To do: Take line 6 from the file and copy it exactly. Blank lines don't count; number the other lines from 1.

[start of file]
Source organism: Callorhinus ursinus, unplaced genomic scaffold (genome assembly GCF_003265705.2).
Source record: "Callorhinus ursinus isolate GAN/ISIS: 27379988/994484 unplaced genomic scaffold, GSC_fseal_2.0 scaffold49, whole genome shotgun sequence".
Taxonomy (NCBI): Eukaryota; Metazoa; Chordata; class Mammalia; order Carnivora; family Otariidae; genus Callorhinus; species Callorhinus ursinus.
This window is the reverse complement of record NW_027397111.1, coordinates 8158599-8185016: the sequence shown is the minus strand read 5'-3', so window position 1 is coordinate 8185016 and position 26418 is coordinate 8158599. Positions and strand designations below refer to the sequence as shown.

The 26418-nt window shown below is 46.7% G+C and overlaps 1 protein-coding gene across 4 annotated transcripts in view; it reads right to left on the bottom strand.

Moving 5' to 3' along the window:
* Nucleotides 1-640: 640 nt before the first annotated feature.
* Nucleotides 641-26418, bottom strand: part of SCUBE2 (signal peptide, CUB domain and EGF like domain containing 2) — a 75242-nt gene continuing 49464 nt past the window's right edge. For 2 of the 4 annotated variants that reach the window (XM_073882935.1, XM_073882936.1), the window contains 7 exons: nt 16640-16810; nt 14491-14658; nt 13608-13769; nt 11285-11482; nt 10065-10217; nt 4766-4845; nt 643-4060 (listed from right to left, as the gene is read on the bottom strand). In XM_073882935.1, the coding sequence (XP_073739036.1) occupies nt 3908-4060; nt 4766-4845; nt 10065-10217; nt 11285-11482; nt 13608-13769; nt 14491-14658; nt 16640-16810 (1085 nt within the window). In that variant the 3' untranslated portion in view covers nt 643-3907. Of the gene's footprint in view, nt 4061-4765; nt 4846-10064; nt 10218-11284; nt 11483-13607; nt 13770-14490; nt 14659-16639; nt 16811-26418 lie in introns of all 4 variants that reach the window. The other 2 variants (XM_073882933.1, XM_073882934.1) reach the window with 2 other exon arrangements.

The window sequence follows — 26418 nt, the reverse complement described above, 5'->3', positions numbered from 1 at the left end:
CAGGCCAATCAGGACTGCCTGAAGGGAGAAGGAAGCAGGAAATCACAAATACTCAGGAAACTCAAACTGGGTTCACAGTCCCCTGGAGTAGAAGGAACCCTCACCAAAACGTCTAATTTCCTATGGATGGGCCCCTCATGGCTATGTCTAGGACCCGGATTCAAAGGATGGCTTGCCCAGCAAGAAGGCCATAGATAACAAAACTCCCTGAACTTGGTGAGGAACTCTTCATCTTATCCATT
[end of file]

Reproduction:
Moving 5' to 3' along the window: